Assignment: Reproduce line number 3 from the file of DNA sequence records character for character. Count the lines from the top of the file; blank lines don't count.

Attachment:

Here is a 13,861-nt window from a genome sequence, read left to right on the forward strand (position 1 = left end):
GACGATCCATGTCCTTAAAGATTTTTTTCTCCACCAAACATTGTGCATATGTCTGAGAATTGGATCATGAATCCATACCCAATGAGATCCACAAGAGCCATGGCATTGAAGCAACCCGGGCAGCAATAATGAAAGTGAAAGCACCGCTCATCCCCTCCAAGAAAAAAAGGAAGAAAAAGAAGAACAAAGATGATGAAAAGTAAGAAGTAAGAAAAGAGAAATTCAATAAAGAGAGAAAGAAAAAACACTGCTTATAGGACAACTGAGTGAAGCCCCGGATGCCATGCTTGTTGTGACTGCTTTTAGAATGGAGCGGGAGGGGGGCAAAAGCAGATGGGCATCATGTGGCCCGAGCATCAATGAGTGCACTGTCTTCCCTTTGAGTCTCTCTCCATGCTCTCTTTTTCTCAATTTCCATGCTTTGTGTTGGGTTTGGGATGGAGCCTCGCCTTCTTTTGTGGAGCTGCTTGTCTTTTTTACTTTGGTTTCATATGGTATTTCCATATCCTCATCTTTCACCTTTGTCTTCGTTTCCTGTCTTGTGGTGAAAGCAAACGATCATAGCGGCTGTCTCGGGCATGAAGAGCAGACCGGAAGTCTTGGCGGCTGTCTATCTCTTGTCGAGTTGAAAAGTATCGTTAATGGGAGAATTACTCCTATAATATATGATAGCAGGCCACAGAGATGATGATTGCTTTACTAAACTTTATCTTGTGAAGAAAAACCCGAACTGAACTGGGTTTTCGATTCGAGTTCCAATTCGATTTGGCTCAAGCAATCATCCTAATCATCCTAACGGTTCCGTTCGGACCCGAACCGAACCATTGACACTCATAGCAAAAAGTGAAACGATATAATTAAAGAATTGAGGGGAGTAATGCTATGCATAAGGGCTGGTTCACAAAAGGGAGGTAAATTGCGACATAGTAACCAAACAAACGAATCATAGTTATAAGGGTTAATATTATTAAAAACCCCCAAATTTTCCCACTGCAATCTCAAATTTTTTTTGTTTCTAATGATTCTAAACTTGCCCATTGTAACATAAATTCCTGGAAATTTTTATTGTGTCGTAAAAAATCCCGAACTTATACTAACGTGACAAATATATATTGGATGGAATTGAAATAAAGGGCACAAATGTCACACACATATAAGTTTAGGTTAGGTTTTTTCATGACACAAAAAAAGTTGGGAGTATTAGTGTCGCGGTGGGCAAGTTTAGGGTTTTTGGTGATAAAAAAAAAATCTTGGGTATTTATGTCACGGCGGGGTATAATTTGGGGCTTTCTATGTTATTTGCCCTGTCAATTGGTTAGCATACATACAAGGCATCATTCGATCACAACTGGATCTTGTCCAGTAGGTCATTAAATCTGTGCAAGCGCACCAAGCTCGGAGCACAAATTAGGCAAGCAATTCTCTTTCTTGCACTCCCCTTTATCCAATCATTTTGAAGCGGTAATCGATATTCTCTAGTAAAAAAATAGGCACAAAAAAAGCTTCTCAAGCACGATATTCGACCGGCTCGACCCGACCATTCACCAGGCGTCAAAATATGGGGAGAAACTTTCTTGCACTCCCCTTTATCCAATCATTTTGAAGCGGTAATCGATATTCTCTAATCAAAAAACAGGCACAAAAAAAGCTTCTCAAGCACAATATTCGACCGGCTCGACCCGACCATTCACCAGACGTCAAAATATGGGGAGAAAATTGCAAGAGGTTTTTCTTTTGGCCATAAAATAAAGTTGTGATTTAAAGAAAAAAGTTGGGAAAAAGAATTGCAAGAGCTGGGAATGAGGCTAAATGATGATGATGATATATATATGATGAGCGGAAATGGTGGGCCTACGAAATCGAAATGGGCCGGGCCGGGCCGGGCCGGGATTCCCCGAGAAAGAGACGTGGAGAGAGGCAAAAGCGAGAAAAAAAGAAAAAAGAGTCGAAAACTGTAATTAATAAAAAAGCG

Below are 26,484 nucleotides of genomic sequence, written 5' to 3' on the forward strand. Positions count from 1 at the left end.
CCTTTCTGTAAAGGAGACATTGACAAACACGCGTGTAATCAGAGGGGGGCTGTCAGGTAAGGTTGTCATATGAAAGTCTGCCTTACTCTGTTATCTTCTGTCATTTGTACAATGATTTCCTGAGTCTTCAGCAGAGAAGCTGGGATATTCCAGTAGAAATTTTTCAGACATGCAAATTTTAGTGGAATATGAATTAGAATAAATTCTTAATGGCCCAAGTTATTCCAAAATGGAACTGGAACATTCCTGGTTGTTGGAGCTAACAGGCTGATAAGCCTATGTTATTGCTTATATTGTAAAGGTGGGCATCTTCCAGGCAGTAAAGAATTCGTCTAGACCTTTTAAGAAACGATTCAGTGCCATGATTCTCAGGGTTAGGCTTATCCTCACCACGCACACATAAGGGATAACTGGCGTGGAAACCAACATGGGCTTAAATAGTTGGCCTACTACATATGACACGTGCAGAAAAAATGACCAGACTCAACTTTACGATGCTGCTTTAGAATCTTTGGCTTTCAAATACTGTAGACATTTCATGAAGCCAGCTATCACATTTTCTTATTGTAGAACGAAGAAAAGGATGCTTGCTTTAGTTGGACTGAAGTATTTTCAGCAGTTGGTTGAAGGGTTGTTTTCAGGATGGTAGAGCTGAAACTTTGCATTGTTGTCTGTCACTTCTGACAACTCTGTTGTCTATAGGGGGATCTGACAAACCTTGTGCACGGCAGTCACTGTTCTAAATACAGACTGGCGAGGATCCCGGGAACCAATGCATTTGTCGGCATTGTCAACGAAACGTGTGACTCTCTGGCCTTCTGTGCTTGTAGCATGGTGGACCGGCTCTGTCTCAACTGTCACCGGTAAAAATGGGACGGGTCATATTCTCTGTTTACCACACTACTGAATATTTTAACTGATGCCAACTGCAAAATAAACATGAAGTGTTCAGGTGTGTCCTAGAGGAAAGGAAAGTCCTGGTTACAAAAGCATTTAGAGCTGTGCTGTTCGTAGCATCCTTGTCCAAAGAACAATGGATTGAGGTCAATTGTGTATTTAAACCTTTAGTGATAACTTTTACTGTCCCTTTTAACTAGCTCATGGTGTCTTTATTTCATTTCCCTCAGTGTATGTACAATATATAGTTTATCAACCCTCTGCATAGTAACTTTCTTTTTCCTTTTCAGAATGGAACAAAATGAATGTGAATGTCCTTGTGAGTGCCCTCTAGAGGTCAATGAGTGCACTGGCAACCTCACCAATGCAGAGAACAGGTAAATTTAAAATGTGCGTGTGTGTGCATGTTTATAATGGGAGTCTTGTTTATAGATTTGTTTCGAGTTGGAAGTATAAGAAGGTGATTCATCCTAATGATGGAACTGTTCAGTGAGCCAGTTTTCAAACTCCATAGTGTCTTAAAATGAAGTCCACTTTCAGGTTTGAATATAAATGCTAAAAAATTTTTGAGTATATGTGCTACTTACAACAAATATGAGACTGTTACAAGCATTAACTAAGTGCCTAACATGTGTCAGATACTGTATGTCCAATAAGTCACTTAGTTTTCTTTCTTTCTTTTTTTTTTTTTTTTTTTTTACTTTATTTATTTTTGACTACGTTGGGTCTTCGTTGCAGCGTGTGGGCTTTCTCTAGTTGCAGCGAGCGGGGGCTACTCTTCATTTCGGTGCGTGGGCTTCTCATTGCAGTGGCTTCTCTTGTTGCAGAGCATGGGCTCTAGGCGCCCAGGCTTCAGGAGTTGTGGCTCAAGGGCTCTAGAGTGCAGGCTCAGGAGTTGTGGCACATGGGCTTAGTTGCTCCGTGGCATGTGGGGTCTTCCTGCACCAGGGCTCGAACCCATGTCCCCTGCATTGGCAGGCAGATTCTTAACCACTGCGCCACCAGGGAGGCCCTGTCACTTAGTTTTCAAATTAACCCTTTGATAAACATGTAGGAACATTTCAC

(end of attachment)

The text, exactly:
Below are 26,484 nucleotides of genomic sequence, written 5' to 3' on the forward strand. Positions count from 1 at the left end.